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Kant's Epistemology

By University of Glasgow

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Description

Immanuel Kant wrote extensively on all major topics of intellectual interest. In terms of the publication of major texts his most prolific period was 1781 to 1790. In the domains of epistemology and metaphysics he published the Critique of Pure Reason in 1781. In the domain of ethics he published the Groundwork of the Metaphysics of Morals in 1785 and the Critique of Practical Reason in 1788. In the domain of aesthetics he presented his theory in 1790 in the form of the Critique of Judgment. As a form of shorthand the three Critiques are known as the First, Second, and Third, respectively. Each of the Critiques is concerned with judgement: judgements of reason, moral judgements, and aesthetic judgements. These podcasts were recorded by Dr Susan Stuart in 2008.

Customer Reviews

Excellent Series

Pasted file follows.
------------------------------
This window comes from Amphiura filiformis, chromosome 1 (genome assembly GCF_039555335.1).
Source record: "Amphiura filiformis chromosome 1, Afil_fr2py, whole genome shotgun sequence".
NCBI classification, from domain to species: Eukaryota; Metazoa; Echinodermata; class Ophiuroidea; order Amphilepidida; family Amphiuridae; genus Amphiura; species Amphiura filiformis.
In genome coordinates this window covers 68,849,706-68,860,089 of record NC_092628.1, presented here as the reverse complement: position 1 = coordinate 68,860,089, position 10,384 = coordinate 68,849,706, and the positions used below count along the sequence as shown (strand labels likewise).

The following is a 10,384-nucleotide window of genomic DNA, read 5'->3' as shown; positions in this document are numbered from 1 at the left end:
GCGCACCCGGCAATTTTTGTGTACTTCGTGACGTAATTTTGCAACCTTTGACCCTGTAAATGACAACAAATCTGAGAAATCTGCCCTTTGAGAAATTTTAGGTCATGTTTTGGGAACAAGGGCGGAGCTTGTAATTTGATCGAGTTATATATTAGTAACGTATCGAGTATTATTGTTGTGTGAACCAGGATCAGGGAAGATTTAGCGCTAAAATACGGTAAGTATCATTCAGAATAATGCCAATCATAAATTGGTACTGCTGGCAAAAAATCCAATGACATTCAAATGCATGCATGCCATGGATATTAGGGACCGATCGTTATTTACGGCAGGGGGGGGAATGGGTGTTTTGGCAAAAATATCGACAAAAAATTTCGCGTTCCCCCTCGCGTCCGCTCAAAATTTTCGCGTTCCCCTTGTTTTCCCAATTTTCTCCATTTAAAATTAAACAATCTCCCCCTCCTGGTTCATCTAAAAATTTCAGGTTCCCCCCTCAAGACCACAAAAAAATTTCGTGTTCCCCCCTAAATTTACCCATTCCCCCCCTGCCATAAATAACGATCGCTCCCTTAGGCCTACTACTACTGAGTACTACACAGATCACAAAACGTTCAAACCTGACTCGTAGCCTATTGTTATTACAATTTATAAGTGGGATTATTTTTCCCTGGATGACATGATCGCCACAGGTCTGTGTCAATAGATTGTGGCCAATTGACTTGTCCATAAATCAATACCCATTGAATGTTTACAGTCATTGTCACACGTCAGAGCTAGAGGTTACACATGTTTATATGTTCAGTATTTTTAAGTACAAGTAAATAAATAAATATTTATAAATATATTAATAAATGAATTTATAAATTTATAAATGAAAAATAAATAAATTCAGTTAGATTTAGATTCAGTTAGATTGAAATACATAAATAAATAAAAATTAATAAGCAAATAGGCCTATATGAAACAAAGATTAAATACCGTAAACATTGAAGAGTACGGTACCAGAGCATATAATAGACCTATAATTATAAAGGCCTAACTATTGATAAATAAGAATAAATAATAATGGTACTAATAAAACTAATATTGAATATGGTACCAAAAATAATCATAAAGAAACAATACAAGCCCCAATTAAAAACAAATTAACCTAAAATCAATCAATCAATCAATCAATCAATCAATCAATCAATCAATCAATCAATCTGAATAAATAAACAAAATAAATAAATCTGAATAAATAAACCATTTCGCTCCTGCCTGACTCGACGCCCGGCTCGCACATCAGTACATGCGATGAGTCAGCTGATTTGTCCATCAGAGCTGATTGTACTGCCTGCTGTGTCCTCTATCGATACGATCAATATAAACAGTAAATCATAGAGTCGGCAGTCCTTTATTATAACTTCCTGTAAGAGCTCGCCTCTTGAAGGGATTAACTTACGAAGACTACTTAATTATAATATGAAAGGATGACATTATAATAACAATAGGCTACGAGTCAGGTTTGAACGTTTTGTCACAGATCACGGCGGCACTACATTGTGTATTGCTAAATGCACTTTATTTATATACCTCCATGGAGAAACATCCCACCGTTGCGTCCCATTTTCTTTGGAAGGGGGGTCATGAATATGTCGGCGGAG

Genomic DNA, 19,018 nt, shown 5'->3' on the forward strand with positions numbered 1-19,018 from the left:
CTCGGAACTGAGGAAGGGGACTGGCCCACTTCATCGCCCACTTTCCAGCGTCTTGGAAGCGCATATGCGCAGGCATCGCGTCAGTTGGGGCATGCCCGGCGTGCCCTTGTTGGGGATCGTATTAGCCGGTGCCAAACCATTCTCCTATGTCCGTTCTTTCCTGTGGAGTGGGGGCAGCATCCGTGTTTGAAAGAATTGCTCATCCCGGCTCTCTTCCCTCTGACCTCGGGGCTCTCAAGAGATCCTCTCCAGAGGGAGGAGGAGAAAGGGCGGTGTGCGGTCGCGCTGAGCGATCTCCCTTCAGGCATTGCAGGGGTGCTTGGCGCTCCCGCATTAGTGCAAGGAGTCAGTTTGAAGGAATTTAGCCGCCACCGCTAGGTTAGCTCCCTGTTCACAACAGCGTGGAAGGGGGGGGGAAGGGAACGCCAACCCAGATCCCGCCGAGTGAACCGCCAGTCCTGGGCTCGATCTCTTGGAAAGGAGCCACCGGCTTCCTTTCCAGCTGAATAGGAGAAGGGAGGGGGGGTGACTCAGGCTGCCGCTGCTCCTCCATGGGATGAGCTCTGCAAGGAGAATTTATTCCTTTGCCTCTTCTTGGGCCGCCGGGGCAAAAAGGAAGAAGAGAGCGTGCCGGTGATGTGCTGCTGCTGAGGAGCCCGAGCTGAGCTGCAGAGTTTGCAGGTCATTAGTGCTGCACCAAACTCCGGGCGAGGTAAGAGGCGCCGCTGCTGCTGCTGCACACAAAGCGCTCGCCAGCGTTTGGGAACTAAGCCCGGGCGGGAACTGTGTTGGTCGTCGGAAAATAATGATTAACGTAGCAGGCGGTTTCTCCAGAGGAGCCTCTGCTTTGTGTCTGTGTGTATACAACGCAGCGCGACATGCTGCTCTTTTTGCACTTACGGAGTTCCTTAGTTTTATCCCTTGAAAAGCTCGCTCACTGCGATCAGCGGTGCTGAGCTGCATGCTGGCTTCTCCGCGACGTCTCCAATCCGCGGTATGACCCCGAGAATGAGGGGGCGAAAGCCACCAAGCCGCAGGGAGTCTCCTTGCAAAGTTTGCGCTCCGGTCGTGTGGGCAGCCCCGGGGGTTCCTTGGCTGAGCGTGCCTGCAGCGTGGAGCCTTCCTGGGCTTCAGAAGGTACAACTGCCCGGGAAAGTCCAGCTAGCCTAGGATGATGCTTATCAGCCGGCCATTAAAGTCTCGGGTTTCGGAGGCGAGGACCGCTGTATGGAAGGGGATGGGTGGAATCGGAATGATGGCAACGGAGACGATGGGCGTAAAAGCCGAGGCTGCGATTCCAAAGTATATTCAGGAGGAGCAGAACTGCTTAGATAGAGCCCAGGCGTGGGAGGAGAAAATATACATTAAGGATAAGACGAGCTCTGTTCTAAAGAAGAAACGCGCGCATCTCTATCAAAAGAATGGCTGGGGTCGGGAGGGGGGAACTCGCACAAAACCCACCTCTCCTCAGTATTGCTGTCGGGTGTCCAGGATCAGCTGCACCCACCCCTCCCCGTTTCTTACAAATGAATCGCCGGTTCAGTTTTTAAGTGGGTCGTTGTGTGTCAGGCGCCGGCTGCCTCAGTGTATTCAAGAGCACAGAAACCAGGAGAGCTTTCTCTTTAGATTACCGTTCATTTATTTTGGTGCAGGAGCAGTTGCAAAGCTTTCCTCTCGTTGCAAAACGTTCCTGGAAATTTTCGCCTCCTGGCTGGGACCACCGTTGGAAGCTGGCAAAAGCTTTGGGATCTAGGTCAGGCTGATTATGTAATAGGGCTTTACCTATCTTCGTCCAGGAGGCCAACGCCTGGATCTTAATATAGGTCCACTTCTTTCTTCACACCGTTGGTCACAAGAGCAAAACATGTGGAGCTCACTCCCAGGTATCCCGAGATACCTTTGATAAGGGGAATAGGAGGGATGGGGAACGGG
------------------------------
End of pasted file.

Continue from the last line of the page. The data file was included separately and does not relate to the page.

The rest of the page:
I have gone through this series twice now, and have profited greatly from it. As it happens, I was in a secondhand book store between my two run-throughs of this series, and stumbled upon Norman Kemp Smith’s translation of Immanuel Kant—this is the gold standard of translation for the Critique of Pure Reason. To my happy surprise, I realized that my edition is the same that Dr. Susan Stuart is using for her class, and am now able to follow along with all of her page references exactly.

This, however, brings me to a significant point: This is not exactly a series for the casual listener. This is a careful walkthrough of some of the most impenetrable, philosophical prose ever written. If you don’t have the book, or have not read the Critique, I’m not sure how much this will benefit you. This podcast was a lecture series being delivered to a room of philosophy students, and is not aimed at someone unfamiliar with basic philosophical concepts.

All in all, I find this series’s to be absolutely brilliant, and I am beyond grateful that the University of Glasgow has offered this to the public. This is exactly what I have been looking for, and I almost feel like I am a part of a classroom environment when I listen to this. Brilliant stuff.

Great lectures, terrible recordings

Really lively and helpful lectures by a brilliant and skilled teacher, however the audio cuts out with loud pops and large sections of the lectures are missing in some cases which is infuriating. Why not re record them instead of posting seriously flawed recordings?